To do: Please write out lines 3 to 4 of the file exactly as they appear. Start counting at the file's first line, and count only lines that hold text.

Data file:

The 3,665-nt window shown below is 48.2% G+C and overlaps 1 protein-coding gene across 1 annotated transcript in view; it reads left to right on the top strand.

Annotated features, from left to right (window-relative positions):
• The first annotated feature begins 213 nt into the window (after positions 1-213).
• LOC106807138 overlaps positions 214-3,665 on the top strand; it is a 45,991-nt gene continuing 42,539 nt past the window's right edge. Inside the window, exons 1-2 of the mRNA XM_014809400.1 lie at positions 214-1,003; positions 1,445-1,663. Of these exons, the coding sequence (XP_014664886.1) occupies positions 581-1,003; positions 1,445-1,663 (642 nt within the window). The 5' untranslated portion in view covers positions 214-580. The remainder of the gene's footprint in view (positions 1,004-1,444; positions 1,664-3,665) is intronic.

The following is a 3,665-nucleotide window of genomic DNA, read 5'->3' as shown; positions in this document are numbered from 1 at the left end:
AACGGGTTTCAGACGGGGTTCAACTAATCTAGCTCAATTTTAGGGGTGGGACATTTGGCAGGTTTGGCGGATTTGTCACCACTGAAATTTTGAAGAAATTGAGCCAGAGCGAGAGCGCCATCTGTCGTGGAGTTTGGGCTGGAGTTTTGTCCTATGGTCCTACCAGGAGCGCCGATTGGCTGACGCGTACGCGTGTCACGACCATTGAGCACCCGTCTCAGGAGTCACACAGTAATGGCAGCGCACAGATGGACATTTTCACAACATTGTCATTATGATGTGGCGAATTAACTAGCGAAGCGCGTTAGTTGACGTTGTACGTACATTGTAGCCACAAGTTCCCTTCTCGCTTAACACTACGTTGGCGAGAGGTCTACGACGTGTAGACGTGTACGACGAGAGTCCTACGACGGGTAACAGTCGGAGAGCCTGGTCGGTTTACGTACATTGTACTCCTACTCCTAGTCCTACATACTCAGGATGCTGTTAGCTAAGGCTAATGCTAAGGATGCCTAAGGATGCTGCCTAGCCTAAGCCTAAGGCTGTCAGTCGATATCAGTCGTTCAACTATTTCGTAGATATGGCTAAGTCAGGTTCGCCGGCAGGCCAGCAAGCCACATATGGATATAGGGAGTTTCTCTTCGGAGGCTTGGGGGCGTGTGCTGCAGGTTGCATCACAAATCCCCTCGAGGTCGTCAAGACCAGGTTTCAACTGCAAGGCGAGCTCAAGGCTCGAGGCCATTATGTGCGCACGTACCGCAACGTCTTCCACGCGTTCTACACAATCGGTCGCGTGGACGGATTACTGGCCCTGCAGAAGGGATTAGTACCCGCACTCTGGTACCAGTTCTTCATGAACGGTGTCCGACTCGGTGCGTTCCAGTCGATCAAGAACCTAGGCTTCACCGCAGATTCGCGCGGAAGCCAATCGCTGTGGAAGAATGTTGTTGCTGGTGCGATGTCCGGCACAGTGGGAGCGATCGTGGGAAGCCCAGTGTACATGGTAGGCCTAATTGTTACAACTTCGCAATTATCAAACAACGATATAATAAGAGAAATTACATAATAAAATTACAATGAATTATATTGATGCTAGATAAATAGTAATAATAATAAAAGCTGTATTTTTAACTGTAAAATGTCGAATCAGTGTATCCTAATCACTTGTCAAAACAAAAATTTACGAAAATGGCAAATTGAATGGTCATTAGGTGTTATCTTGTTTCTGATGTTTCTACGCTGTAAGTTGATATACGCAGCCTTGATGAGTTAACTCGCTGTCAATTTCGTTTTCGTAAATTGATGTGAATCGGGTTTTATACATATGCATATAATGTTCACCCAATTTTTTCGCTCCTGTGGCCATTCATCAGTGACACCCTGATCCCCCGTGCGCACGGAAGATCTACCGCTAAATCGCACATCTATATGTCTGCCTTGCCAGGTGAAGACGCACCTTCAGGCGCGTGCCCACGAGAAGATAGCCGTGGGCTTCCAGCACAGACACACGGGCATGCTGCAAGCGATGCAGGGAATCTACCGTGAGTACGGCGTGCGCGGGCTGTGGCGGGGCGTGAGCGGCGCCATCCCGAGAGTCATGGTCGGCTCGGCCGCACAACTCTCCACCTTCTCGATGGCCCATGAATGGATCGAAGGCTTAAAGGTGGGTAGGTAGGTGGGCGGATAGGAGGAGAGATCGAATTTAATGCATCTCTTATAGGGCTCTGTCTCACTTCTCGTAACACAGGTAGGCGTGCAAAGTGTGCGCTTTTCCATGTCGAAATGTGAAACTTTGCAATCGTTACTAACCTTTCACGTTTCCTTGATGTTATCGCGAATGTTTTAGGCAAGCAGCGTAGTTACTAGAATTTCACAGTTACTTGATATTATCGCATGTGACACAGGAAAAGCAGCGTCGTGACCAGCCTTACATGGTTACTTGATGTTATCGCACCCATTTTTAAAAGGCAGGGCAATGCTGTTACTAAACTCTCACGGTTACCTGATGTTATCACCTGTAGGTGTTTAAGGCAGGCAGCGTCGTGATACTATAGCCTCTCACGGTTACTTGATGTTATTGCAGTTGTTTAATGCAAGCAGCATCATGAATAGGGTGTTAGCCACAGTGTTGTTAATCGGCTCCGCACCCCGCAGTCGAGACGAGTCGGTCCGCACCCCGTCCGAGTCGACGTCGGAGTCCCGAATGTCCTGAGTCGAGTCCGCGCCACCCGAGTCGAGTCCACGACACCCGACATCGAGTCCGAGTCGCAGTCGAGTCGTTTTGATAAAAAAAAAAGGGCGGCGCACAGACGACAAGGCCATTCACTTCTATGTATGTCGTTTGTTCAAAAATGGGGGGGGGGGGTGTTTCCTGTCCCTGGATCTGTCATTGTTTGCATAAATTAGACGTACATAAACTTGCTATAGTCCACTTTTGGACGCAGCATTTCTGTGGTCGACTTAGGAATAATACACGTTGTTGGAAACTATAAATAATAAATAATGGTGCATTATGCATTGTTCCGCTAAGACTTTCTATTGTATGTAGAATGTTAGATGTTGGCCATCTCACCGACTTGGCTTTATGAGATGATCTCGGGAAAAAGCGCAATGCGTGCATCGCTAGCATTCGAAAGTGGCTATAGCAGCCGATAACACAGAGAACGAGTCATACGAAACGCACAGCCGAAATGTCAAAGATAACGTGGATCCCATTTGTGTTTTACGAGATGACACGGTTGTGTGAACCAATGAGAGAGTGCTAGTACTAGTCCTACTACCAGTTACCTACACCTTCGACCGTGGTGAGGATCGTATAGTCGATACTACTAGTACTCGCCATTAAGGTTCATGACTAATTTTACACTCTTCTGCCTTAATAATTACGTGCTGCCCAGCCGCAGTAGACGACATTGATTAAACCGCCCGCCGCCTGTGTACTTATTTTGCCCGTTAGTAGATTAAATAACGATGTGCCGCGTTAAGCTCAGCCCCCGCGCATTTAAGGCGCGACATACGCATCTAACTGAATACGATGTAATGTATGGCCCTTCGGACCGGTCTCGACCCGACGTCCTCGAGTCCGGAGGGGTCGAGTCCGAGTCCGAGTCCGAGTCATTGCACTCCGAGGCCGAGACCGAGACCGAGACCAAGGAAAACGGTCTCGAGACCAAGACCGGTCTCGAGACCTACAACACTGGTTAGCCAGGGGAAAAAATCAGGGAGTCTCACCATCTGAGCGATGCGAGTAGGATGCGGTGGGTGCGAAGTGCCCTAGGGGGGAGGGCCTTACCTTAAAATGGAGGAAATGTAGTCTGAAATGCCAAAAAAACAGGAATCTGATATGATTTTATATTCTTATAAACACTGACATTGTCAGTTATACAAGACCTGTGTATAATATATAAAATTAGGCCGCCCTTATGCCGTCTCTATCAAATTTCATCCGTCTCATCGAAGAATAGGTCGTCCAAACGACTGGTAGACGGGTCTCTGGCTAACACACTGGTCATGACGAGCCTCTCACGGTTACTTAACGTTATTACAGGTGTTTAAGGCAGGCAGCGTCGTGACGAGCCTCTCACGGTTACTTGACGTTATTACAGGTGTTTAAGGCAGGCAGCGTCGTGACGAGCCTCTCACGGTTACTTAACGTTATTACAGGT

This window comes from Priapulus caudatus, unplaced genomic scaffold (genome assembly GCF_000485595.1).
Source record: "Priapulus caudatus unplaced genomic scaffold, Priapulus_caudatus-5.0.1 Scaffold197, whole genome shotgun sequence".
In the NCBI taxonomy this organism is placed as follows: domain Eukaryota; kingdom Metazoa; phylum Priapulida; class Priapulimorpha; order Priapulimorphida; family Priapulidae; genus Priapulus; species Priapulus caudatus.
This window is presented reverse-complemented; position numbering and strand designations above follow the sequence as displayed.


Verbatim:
• The first annotated feature begins 213 nt into the window (after positions 1-213).
• LOC106807138 overlaps positions 214-3,665 on the top strand; it is a 45,991-nt gene continuing 42,539 nt past the window's right edge. Inside the window, exons 1-2 of the mRNA XM_014809400.1 lie at positions 214-1,003; positions 1,445-1,663. Of these exons, the coding sequence (XP_014664886.1) occupies positions 581-1,003; positions 1,445-1,663 (642 nt within the window). The 5' untranslated portion in view covers positions 214-580. The remainder of the gene's footprint in view (positions 1,004-1,444; positions 1,664-3,665) is intronic.